Unexciting. That’s the one word I would use to describe this year’s edition of GOTO Berlin. And I’m suspecting it’s a sign of advancing maturity. Just not sure whether it’s the industry’s, or my own.

This year was my second time at GOTO Berlin, after I attended in December 2015. I came back because the first time I was really satisfied with the content. Lots of fresh, practical, accessible ideas, well-presented (unlike, say, QCon London 2016). Plus, the keynotes were tremendous fun.

GOTO Berlin 2017 Convention Hall

Keynotes are always tricky for the organizers, because you want them to be somewhat abstracted from the low-level themes of sessions, but not too far away, so that the audience can still relate. Plus, they need really engaging speakers. GOTO Berlin pulled this off perfectly. The 2015 edition had space-themed keynotes about the Apollo and Space Shuttle programs, mighty interesting. This year featured a variety: Mars exploration, data science, autonomous systems and data security. Really, really good content.

This year’s sessions, however, surprised me with how little new stuff there was. Nothing really bleeding-edge. Same topics I keep hearing about for the last two-three years: microservices, DDD, containers (and agile, of course, but I staid away from “soft” themes). Even serverless, that I thought would be the buzzword of this year, seems ubiquitous and long-tamed.

Not that any of these are boring—to the contrary, they’ve now reached mainstream adoption and presenters have a lot of real-world experience to share (as opposed to theories and hopeful evangelization). It’s just… what happened to the breakneck speed of “innovation” in this industry?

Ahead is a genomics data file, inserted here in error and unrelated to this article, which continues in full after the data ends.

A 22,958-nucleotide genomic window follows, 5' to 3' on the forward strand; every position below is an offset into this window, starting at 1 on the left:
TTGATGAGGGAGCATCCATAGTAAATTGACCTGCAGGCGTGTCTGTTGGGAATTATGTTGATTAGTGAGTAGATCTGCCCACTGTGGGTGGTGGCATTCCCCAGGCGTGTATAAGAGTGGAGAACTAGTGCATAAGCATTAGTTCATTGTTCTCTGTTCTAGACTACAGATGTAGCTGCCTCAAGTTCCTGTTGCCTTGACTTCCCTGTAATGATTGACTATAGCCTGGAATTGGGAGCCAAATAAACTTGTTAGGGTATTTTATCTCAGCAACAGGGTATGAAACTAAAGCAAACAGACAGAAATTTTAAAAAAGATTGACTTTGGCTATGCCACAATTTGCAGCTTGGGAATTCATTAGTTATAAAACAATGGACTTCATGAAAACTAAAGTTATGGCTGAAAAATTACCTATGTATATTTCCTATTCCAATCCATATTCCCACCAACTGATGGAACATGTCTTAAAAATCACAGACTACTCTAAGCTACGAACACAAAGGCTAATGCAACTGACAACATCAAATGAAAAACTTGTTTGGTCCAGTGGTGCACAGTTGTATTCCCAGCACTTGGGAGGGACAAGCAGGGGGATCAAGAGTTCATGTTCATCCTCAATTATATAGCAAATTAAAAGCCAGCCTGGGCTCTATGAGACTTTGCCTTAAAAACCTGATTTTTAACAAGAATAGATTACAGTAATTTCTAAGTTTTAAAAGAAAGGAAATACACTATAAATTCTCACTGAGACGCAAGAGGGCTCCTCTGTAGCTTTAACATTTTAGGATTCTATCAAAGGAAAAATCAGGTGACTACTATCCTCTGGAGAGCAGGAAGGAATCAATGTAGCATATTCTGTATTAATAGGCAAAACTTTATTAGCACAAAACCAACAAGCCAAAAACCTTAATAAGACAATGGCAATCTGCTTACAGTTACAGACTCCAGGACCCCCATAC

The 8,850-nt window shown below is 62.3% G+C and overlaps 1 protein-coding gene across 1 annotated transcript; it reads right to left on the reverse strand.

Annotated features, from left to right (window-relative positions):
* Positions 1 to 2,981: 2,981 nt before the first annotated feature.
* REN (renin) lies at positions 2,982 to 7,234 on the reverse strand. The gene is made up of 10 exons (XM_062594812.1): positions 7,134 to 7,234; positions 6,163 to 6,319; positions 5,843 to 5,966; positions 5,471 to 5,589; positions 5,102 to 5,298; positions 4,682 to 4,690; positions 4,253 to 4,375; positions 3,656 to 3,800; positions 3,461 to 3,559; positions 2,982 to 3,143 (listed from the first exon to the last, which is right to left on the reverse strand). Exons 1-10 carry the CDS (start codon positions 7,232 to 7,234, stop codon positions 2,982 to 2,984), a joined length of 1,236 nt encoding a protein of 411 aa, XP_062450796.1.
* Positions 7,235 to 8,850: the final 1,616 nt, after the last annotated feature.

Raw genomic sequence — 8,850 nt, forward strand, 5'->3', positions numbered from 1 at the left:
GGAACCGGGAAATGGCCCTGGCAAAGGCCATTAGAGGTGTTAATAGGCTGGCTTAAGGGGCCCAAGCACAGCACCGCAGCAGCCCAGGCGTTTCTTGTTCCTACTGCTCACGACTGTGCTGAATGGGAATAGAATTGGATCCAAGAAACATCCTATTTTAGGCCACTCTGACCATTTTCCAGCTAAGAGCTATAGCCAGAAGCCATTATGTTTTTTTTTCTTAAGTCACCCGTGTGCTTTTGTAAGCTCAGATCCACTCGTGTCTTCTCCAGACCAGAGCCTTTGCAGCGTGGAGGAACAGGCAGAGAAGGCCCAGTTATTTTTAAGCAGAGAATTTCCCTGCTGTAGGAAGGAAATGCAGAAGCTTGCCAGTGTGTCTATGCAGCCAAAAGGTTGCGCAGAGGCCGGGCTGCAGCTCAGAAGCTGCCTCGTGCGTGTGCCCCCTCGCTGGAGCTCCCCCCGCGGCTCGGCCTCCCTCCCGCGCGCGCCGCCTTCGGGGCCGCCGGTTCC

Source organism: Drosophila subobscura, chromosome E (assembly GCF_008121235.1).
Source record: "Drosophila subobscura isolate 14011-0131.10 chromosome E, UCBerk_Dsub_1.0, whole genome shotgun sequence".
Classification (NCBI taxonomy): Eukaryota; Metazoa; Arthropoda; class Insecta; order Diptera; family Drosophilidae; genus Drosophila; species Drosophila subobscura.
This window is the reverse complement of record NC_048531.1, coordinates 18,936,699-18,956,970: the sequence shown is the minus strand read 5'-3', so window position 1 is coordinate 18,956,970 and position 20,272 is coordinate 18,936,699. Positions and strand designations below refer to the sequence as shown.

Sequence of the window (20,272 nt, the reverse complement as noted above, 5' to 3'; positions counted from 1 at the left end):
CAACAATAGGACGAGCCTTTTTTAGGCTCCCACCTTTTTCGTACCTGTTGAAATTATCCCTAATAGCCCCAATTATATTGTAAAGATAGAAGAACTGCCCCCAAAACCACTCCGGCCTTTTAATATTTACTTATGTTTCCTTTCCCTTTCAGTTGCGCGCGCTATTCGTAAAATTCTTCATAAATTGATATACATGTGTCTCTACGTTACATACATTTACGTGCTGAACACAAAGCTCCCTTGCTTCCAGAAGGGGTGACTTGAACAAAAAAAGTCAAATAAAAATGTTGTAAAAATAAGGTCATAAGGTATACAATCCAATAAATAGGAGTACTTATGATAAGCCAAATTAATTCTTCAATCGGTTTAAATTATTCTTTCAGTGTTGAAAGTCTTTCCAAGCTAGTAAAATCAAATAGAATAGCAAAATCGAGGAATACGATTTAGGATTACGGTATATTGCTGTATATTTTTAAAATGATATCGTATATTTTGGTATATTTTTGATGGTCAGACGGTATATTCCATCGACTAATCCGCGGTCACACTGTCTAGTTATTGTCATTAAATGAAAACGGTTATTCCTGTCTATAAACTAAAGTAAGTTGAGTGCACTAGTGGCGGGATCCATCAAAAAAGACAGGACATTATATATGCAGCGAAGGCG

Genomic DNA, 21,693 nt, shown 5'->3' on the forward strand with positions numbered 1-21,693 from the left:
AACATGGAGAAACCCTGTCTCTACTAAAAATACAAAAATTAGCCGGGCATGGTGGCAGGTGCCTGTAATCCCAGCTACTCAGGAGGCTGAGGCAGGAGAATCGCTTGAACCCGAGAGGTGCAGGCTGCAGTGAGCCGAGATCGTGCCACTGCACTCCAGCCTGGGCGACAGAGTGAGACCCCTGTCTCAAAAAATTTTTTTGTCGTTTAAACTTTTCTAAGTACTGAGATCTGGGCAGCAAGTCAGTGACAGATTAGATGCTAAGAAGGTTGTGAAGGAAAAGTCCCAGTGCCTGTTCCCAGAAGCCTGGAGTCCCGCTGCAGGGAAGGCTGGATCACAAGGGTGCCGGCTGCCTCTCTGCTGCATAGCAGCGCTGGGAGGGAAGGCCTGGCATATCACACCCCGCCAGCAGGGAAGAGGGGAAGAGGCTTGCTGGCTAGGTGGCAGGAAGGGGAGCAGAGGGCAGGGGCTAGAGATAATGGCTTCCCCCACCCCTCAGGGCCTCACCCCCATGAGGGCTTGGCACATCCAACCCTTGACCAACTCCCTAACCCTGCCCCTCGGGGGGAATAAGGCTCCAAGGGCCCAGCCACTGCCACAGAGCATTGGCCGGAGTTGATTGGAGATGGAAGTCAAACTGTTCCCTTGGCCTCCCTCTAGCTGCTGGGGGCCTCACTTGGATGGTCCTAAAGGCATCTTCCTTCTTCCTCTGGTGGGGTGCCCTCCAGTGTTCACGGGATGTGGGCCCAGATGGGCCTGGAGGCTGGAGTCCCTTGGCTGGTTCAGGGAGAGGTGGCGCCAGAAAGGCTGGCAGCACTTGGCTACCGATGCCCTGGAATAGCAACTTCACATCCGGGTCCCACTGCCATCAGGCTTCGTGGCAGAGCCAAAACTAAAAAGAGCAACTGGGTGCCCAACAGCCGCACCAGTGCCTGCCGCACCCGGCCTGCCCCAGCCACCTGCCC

Granted, there was a lot of talk about AI, which seems to be the bleeding-edge stuff these days. But I staid away from those sessions too. We still need to prove we can deliver well-structured “dumb” software before we can think of constructing anything “smart”.

So, what did I see?

Rust and WebAssembly were the only real, new things for me. Emerging languages and platforms, the first one may help us make proper use of concurrency and multi-core processors:

and the latest Firefox release already benefits from it. The second might help us build advanced applications for the web.

The rest of the sessions I attended were all about: how do you deal with the real world? Not some fresh, hot framework or cloud service, but the day-to-day grind of working in a business environment, modeling a highly irregular world in code, maintaining multi-year- and decade-old legacy code. All of this in a time of cheap networking, favoring distributed systems, where failure is the rule, not the exception.

It may be that the industry has changed. Reflected on itself and found that technological novelties are fun, but often leave real-world problems unsolved. Came back to Earth and asked itself “what are we really trying to achieve?” Or… it may be that I’m the one who changed. I still enjoy new toys, but there’s work to do down here. An approach that informed my choice of sessions to attend, and so influenced my impressions.